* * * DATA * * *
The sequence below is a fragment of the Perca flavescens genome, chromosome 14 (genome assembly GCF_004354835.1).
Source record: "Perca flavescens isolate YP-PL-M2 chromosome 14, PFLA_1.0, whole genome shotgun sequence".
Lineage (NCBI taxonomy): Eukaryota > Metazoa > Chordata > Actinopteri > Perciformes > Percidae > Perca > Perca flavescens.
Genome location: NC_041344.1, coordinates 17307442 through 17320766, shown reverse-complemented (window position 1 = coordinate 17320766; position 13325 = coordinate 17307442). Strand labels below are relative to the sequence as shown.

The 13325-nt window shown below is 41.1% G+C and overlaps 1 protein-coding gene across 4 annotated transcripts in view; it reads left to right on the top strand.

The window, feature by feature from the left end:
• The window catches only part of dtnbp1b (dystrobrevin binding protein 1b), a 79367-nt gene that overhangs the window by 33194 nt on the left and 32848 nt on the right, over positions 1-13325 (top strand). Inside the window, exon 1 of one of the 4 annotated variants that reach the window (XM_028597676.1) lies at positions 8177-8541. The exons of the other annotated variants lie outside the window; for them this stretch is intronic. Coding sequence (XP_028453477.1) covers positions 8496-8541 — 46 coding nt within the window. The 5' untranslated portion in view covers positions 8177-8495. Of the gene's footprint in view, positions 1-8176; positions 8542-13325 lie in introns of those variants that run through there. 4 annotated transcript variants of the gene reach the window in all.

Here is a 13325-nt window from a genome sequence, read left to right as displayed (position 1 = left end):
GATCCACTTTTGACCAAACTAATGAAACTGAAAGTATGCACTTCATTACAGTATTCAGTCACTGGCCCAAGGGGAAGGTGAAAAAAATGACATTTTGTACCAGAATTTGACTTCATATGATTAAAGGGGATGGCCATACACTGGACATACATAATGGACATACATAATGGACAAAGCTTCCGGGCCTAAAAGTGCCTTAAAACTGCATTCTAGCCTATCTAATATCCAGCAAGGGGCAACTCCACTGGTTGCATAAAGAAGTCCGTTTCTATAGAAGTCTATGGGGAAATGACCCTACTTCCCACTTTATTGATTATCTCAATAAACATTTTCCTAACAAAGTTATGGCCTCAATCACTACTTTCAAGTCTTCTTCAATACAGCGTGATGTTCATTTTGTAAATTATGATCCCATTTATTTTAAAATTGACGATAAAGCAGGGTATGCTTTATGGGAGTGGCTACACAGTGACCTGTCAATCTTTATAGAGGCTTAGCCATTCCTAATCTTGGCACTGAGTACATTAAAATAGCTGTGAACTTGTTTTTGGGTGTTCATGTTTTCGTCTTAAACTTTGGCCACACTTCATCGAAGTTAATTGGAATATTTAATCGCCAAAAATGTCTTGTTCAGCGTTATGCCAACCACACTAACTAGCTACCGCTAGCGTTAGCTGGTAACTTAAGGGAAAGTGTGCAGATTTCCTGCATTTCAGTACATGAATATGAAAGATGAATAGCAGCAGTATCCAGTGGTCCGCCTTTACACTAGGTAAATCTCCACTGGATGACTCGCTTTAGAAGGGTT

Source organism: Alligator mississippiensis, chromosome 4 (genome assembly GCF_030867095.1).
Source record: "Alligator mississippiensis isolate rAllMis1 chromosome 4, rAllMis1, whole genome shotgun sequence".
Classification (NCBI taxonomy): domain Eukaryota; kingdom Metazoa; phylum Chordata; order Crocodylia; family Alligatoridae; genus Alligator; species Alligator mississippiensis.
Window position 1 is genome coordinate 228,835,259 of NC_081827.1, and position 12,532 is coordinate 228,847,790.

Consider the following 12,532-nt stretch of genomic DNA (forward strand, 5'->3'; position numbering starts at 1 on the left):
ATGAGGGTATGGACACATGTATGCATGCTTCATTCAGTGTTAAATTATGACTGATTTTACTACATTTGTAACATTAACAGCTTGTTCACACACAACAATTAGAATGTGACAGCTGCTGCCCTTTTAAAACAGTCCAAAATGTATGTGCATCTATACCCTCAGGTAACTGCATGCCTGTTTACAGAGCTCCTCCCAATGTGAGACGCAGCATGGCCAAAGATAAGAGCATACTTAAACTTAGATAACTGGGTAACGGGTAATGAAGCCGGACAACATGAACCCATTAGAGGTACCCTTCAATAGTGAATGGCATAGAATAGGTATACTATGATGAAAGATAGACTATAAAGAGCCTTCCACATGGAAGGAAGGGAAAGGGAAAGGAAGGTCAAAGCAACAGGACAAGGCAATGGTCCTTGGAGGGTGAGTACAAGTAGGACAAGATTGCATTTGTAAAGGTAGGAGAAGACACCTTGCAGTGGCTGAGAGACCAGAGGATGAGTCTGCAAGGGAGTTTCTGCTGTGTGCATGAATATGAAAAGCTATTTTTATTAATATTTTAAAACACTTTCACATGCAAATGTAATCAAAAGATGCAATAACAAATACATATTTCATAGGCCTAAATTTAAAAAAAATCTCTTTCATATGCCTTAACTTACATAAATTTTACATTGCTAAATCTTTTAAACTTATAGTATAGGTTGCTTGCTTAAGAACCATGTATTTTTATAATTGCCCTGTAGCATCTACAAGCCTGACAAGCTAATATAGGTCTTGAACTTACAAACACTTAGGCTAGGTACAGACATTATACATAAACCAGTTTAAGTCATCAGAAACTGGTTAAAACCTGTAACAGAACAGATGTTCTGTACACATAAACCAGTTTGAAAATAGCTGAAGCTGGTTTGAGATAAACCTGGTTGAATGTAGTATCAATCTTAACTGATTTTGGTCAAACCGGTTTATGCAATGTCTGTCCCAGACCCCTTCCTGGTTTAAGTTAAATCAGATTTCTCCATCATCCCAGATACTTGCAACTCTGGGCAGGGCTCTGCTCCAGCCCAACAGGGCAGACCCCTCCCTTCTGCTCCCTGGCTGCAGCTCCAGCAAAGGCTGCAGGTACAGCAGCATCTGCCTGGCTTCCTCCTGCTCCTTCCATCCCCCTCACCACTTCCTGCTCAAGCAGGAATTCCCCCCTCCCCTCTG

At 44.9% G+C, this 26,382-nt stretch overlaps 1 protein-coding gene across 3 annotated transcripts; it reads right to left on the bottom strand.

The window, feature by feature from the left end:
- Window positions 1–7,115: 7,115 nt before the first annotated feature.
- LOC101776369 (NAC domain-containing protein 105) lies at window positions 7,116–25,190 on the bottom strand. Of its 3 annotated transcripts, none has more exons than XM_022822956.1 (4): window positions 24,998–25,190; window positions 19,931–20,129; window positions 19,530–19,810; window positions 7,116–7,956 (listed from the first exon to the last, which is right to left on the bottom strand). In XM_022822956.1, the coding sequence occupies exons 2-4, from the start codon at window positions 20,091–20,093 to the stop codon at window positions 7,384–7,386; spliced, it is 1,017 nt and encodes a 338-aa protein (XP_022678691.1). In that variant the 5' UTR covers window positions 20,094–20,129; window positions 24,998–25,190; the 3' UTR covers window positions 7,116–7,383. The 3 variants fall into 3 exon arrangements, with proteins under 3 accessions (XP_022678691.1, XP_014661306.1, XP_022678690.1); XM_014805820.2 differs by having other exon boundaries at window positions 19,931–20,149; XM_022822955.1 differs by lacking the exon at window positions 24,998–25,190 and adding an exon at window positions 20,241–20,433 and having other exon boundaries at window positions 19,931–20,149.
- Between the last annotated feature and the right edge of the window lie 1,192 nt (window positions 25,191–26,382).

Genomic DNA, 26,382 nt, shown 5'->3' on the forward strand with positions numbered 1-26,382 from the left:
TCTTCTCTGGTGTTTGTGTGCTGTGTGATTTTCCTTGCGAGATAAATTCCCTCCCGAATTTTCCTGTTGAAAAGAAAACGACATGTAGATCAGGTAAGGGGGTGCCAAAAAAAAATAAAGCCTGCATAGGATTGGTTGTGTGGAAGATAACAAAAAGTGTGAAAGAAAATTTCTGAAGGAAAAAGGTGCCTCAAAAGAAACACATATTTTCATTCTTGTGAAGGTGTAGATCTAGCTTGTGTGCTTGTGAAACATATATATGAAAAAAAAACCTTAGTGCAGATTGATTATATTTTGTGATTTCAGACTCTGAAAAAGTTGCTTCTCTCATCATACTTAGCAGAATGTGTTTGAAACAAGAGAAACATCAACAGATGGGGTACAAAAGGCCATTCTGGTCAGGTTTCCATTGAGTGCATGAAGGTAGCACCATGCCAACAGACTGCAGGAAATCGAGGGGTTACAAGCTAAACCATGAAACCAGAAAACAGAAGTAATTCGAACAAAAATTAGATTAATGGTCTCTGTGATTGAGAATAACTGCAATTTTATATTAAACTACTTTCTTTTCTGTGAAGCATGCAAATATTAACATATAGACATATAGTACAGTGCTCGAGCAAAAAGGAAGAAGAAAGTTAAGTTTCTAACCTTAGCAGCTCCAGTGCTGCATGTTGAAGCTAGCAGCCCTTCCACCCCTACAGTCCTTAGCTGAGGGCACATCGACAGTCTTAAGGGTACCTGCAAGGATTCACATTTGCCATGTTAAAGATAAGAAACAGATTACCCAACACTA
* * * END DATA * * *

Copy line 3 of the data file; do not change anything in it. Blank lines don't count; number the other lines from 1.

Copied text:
Lineage (NCBI taxonomy): Eukaryota > Metazoa > Chordata > Actinopteri > Perciformes > Percidae > Perca > Perca flavescens.